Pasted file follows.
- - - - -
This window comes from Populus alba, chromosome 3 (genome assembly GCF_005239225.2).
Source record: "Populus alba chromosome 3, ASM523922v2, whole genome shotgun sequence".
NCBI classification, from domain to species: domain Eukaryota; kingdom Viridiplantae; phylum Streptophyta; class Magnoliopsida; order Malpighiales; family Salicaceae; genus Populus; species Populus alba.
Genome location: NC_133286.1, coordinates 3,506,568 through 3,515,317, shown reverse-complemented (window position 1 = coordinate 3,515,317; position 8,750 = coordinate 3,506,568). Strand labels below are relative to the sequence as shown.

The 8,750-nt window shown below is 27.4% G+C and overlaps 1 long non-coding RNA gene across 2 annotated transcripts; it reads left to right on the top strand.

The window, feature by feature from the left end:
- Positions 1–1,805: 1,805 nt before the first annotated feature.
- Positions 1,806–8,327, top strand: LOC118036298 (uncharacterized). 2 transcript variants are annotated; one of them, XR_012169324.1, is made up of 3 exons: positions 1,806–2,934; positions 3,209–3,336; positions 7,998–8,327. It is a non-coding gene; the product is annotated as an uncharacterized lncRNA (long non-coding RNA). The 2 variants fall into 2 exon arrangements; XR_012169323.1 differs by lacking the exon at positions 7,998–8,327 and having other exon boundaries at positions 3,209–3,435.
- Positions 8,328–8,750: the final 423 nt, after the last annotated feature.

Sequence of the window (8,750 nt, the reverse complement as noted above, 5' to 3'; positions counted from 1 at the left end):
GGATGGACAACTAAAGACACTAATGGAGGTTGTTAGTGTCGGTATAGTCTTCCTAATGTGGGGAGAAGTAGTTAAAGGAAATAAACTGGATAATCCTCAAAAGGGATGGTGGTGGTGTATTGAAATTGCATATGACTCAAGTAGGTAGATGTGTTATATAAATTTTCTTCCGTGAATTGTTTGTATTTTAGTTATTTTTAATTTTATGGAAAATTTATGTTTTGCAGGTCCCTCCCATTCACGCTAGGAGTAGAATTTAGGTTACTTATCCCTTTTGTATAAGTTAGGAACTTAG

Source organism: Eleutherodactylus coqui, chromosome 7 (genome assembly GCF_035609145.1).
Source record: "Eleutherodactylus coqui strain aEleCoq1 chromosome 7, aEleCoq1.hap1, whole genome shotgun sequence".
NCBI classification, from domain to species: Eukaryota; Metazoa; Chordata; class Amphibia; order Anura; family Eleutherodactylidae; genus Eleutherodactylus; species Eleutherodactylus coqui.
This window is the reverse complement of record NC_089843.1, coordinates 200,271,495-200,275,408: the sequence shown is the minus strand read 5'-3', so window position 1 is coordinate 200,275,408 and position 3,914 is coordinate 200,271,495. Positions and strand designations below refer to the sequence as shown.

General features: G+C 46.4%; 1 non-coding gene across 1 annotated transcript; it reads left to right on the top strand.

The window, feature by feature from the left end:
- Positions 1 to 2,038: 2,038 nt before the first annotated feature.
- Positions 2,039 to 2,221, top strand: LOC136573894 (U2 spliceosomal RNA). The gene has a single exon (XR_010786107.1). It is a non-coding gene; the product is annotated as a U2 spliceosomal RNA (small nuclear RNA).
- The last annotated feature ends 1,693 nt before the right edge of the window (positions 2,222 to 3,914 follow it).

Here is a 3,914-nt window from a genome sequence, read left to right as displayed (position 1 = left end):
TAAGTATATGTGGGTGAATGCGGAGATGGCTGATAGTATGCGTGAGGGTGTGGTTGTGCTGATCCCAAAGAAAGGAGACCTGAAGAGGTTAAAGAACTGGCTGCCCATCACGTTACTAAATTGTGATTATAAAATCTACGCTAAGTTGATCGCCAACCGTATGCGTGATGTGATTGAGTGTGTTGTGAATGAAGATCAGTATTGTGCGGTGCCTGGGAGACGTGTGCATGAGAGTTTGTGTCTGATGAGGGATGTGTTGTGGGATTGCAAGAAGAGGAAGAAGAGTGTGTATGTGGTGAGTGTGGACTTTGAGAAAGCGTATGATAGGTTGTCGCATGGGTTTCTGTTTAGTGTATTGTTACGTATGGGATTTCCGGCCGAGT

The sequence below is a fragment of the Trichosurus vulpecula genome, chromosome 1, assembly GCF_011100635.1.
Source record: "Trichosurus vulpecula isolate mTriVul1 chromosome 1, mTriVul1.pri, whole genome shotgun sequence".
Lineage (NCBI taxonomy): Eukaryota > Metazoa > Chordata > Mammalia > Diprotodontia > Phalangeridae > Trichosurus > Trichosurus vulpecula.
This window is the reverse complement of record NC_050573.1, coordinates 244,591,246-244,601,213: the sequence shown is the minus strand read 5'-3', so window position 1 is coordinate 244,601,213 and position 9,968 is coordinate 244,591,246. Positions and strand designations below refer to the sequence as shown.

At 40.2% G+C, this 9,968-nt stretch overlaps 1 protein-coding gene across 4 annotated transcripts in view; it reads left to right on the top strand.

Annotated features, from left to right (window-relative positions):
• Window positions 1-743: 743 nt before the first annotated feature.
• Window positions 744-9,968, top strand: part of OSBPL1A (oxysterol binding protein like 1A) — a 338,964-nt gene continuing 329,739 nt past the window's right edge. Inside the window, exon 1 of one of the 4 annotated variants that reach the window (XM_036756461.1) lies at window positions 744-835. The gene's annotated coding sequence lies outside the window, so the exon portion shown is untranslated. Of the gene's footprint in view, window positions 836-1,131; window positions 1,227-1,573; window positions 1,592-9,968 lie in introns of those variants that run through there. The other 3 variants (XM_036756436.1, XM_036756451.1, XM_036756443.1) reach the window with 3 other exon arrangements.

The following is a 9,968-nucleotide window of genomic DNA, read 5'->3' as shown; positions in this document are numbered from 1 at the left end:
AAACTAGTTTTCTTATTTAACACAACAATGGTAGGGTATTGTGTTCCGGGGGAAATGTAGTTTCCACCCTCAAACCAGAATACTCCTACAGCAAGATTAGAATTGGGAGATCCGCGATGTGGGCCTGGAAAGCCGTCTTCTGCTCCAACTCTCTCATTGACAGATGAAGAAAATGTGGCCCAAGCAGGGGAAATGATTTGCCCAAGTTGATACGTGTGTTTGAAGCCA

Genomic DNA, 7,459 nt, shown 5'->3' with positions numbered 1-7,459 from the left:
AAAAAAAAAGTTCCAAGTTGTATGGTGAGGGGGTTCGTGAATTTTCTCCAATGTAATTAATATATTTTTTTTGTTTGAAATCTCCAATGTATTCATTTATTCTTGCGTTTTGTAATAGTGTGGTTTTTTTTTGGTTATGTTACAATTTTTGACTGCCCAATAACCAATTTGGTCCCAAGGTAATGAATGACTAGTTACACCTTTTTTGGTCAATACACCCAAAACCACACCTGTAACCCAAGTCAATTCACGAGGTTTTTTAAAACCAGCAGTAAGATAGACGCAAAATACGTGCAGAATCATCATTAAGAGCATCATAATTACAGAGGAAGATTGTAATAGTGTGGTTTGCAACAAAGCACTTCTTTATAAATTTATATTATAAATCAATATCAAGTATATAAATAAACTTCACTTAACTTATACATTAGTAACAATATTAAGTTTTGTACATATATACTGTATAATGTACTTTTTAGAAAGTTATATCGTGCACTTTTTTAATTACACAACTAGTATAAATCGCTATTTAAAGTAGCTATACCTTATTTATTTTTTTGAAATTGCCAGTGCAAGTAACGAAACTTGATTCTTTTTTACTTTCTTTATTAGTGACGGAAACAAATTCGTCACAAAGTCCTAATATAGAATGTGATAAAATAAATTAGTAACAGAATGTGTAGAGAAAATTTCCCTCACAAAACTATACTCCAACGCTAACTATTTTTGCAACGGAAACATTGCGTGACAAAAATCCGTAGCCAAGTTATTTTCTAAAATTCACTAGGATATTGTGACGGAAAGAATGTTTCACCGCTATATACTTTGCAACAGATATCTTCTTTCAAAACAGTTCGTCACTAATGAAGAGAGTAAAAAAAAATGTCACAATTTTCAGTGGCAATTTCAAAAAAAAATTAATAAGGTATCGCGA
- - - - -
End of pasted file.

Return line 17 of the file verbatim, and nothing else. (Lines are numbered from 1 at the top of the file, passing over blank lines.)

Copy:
The window, feature by feature from the left end: